In his latest Dabbler Diary, Brit gives an account of a thrilling event he attended last week:
To Bristol Grammar School, to hear Frank Key address a Sixth Form Literary Society! You didn’t expect that either, did you? It was arranged by the inestimable Roland Clare, editor of By Aerostat to Hooting Yard, who introduced Frank with a comprehensive, lavishly illustrated and frequently hilarious lecture on nonsense. I have to say, though, that for all the amusement afforded by the surrealists, the dada-ists, John Lennon, the Bonzo Dog Doo-Dah band and others, none of the nonsensarians are nearly so funny as Frank Key reading his own material. The only ones who come close are Ivor Cutler and the Bible.
Frank warmed up his unsuspecting young audience with Little Dagobert and the Binder Symphonies, at which there was much baffled tittering, then battered them mercilessly into submission with How to Think of Things Other Than Juggling, which contains the longest sentence he has ever written. It’s quite a thing, listening to a really, really long sentence being read aloud. One goes through a full range of emotions, from hilarity to despair and back again. It’s a journey. I could see some of the sixth formers seriously struggling at the midway point. “At least it’s not Neil Kinnock,” I wanted to say to them. But, as all things must, the sentence did at last pass, and Frank took pity on his audience and finished with a corker.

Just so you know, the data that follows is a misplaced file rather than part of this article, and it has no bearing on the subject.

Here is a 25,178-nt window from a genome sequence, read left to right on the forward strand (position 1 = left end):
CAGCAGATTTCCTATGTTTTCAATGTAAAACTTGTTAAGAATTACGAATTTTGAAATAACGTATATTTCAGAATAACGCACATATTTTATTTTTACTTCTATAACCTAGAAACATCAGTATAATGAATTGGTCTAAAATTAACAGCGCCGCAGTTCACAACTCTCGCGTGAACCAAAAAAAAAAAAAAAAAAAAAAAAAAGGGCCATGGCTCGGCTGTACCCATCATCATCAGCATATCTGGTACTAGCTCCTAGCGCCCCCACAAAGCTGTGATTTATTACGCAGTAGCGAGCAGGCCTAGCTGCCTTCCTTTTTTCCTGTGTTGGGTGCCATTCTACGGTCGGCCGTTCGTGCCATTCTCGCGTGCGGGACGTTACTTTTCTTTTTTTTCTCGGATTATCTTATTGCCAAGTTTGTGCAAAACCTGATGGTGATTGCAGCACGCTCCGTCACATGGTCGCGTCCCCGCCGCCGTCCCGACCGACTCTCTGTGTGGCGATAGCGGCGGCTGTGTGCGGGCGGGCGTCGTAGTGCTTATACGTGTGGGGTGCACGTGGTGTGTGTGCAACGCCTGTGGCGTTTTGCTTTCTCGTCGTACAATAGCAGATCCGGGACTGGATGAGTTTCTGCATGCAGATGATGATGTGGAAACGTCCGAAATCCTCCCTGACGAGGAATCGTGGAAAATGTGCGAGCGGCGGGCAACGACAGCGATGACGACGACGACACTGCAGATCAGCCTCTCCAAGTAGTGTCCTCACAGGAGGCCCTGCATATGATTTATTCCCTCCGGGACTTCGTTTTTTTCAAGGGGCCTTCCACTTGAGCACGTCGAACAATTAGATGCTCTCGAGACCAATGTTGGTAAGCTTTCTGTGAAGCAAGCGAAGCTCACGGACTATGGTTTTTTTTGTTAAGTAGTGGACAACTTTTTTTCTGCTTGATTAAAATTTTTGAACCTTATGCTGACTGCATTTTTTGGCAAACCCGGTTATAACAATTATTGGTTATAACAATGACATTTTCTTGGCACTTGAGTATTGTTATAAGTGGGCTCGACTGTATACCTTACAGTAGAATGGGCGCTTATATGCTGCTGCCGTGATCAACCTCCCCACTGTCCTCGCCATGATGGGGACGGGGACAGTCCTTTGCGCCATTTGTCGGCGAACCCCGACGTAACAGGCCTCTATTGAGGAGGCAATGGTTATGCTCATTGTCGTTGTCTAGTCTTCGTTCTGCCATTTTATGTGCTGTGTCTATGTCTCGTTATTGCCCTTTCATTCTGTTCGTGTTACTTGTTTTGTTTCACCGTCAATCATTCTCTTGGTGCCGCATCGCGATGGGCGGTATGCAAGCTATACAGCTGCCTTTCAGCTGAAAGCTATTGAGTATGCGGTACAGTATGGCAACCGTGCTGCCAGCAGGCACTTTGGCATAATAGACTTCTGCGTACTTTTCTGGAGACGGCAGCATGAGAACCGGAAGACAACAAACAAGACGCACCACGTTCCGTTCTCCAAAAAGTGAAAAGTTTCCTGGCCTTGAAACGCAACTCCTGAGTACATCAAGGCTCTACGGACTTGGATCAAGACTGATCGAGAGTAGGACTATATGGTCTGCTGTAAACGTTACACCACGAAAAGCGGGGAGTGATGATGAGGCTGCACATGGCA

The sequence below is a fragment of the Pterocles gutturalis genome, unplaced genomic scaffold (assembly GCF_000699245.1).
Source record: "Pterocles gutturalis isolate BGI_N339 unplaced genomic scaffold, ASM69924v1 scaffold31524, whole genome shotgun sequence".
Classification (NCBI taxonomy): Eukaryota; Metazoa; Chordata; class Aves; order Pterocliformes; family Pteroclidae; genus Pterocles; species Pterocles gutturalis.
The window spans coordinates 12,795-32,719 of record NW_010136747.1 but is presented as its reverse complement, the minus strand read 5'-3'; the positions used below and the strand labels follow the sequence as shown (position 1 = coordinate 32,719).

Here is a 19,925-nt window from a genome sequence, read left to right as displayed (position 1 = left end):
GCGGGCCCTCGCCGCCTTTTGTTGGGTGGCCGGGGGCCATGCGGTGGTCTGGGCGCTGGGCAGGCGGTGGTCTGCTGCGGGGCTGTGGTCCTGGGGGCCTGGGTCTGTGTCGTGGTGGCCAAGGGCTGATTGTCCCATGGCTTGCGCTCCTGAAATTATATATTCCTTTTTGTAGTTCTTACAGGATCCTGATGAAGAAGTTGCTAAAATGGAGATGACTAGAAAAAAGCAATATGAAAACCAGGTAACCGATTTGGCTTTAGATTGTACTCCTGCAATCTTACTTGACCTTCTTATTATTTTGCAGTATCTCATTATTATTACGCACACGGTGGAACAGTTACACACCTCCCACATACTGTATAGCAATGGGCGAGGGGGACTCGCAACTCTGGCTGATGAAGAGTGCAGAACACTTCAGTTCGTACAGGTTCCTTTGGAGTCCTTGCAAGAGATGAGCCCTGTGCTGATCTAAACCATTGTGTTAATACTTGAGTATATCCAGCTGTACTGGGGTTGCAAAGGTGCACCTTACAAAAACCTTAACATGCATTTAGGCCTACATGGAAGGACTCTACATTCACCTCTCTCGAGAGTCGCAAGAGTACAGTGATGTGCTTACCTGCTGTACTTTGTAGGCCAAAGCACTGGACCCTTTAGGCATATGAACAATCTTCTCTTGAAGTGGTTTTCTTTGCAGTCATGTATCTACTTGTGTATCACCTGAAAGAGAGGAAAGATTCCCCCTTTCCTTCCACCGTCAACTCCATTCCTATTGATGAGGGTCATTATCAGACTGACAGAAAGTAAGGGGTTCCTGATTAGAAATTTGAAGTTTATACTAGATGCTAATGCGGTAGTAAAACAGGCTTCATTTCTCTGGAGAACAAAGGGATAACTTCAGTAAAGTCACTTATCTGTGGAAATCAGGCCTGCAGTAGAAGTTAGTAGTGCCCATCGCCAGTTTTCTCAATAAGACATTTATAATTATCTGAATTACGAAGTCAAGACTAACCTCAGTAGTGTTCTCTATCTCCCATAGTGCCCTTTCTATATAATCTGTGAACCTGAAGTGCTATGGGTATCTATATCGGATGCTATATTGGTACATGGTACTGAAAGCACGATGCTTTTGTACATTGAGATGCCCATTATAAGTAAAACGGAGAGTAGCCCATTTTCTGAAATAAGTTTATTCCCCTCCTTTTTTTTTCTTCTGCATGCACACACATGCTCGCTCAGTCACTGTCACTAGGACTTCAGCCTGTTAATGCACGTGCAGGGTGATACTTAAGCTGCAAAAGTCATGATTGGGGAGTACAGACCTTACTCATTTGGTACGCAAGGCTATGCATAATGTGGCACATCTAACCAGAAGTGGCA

Afterwards I mingled with some of the pupils and assorted guests, including some of Bristol’s most thrusting young eccentrics and, quite unexpectedly, the well-known philosopher Julian Baggini. A youthful poet with a curly black moptop analysed Frank’s long sentence with admirable seriousness, praising its hypnotic effect. When all had dispersed, Roland and Frank and I stood around and surveyed the buffet leftovers. How deeply moving it was to watch the penniless authors methodically consume the free sandwiches.
I cannot speak for Roland, but as far as I recall I ate only a single sandwich.
I ate dozens.